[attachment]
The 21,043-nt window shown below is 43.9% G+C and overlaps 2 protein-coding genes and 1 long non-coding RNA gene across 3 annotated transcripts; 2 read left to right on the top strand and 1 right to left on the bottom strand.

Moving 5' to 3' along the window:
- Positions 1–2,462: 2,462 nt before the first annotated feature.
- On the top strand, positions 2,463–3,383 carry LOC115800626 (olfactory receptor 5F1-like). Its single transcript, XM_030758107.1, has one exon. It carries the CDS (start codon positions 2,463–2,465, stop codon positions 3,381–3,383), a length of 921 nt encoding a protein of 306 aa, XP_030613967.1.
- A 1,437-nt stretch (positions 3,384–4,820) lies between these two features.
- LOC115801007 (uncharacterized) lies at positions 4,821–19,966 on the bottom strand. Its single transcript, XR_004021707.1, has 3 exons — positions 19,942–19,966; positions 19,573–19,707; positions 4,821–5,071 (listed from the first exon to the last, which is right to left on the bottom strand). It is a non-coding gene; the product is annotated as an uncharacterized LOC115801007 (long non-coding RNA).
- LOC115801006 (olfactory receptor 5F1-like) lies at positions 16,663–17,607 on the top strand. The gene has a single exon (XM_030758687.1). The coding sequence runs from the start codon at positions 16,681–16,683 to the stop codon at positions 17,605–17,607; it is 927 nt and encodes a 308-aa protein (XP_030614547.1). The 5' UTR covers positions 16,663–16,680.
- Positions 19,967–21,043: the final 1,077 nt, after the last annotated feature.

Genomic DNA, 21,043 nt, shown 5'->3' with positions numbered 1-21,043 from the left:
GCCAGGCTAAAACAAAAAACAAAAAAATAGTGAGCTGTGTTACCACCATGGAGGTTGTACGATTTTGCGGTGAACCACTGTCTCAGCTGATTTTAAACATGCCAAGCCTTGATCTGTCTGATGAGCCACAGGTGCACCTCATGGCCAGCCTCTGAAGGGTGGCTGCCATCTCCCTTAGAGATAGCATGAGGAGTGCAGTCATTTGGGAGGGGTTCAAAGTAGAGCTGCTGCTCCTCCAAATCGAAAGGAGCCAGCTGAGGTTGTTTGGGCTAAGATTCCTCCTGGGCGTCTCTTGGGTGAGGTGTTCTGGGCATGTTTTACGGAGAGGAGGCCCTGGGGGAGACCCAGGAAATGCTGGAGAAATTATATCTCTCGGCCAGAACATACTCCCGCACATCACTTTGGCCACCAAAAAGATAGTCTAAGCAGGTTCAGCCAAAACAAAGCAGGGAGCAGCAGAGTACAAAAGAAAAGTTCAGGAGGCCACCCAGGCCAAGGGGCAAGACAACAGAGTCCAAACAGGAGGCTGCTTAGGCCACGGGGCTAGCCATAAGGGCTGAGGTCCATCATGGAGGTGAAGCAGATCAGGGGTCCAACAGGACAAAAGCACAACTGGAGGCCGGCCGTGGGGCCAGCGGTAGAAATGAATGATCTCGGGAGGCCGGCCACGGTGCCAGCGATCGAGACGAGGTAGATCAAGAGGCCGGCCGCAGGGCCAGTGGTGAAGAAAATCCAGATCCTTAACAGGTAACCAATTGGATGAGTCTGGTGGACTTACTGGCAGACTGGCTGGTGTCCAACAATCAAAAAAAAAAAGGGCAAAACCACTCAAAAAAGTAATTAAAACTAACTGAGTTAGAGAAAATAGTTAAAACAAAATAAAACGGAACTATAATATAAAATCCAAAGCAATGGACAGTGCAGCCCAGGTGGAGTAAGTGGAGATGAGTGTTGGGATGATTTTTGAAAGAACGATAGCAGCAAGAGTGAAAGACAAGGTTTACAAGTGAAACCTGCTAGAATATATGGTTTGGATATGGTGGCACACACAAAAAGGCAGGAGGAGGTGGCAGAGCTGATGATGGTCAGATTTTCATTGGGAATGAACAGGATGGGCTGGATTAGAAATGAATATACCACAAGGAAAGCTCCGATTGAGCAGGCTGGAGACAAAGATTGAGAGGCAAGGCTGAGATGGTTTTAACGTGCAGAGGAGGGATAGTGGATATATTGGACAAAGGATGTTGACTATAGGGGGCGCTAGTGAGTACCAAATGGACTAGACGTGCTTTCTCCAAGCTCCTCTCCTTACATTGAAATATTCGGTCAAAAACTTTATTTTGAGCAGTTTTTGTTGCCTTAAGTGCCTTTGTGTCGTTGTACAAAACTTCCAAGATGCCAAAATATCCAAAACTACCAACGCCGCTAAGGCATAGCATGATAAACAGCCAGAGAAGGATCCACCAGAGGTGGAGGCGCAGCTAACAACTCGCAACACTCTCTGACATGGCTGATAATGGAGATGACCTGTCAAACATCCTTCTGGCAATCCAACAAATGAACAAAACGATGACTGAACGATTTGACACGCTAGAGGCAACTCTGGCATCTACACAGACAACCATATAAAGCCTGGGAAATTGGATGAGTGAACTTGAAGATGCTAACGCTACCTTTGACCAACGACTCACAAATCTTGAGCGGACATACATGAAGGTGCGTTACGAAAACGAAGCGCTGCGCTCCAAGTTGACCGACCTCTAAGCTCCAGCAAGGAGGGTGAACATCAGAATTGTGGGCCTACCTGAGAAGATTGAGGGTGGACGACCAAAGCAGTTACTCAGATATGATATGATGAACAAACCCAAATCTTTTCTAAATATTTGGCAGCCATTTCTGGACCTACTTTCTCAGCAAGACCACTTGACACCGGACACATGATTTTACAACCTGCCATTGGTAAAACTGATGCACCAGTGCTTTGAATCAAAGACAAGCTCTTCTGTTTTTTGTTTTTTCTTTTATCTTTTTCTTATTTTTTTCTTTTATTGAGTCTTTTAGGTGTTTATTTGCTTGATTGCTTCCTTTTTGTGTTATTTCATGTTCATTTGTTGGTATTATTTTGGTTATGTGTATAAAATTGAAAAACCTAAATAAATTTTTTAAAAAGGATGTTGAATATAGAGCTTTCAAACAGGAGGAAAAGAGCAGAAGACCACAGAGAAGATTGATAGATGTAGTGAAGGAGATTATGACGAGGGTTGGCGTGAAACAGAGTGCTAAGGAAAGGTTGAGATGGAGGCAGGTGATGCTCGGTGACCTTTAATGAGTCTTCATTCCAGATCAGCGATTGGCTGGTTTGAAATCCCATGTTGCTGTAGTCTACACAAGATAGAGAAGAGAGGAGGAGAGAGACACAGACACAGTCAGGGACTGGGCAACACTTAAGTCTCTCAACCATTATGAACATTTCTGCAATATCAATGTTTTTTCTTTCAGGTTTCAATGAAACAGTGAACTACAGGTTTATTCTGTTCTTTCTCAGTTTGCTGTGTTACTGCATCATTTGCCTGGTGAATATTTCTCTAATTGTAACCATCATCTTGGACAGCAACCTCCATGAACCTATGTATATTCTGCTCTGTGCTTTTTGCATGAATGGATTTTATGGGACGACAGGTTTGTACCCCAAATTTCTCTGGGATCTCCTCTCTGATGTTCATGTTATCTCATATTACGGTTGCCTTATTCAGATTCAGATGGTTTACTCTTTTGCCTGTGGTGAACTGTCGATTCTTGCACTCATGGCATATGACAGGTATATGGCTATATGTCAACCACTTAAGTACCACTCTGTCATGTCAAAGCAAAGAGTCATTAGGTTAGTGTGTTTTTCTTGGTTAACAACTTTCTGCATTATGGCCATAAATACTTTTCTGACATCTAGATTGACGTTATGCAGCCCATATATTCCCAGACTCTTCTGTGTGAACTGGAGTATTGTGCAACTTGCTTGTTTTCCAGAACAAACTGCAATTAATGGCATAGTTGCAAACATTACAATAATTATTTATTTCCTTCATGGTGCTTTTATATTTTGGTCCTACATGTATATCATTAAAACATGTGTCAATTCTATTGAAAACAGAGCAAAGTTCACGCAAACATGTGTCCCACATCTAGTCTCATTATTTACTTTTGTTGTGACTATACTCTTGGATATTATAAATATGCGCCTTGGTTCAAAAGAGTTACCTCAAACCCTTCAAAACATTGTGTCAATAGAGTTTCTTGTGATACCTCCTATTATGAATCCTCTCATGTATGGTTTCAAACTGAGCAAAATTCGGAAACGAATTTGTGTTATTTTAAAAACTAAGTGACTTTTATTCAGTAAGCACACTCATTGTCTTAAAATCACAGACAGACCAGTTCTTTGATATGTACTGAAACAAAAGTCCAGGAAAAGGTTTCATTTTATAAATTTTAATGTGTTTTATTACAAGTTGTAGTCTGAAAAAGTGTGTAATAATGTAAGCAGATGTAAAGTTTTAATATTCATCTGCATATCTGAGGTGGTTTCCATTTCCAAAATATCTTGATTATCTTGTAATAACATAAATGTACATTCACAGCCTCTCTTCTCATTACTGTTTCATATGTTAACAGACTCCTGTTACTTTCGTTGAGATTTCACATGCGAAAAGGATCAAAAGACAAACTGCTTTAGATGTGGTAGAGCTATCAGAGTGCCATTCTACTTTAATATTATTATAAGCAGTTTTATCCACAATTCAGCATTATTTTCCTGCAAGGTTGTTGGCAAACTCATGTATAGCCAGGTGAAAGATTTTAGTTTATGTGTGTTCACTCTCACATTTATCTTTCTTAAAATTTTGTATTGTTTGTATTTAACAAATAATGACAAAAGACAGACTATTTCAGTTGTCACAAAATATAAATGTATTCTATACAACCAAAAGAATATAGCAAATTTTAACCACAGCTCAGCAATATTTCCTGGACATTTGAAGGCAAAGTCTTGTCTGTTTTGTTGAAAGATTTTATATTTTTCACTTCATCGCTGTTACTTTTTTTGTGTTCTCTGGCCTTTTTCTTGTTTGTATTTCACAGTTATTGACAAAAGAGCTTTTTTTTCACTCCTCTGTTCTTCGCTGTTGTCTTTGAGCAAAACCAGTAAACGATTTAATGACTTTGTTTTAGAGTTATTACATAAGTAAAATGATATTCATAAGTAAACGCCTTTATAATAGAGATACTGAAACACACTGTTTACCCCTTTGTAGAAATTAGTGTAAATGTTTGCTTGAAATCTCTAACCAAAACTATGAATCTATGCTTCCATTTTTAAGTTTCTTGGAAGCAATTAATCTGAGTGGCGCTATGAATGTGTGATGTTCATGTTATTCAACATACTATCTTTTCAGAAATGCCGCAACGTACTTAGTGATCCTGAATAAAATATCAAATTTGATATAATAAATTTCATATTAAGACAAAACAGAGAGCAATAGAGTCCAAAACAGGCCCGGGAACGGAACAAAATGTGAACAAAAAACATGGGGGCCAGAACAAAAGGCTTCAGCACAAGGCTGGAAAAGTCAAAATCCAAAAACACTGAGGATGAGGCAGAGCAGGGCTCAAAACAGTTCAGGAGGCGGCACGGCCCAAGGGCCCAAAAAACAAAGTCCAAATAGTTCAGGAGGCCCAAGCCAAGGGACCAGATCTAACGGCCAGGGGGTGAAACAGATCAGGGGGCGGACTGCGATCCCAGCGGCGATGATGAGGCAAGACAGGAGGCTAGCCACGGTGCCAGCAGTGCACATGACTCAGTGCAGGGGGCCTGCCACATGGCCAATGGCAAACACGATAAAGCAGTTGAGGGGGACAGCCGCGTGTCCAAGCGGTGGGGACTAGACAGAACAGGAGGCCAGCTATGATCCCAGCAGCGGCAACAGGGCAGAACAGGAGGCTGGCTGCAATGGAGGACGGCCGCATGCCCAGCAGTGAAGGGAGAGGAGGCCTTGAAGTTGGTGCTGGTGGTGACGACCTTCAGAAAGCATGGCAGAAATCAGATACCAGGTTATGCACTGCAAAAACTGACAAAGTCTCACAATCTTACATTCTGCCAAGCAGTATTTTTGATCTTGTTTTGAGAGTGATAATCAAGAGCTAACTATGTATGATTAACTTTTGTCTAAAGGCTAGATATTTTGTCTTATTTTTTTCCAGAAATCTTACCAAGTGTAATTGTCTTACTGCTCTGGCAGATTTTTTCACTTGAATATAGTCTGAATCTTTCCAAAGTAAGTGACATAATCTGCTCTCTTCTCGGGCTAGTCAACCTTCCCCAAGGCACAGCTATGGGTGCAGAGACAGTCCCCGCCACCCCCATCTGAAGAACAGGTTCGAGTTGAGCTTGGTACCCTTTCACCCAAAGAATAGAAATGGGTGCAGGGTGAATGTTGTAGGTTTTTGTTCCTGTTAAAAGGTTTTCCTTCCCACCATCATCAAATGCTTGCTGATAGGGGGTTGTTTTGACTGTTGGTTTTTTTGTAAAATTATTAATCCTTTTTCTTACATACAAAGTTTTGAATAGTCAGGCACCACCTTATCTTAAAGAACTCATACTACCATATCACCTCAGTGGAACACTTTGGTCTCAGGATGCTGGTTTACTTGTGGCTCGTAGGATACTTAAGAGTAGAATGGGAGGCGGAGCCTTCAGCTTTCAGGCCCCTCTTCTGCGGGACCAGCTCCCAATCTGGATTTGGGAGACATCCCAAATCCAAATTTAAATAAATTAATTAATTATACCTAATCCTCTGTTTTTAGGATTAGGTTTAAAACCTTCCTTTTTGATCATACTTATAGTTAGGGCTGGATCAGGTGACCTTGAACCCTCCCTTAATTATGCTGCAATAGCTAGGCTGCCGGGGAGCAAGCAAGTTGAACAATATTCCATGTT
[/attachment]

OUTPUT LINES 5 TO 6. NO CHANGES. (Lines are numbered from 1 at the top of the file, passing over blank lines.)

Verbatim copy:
- A 1,437-nt stretch (positions 3,384–4,820) lies between these two features.
- LOC115801007 (uncharacterized) lies at positions 4,821–19,966 on the bottom strand. Its single transcript, XR_004021707.1, has 3 exons — positions 19,942–19,966; positions 19,573–19,707; positions 4,821–5,071 (listed from the first exon to the last, which is right to left on the bottom strand). It is a non-coding gene; the product is annotated as an uncharacterized LOC115801007 (long non-coding RNA).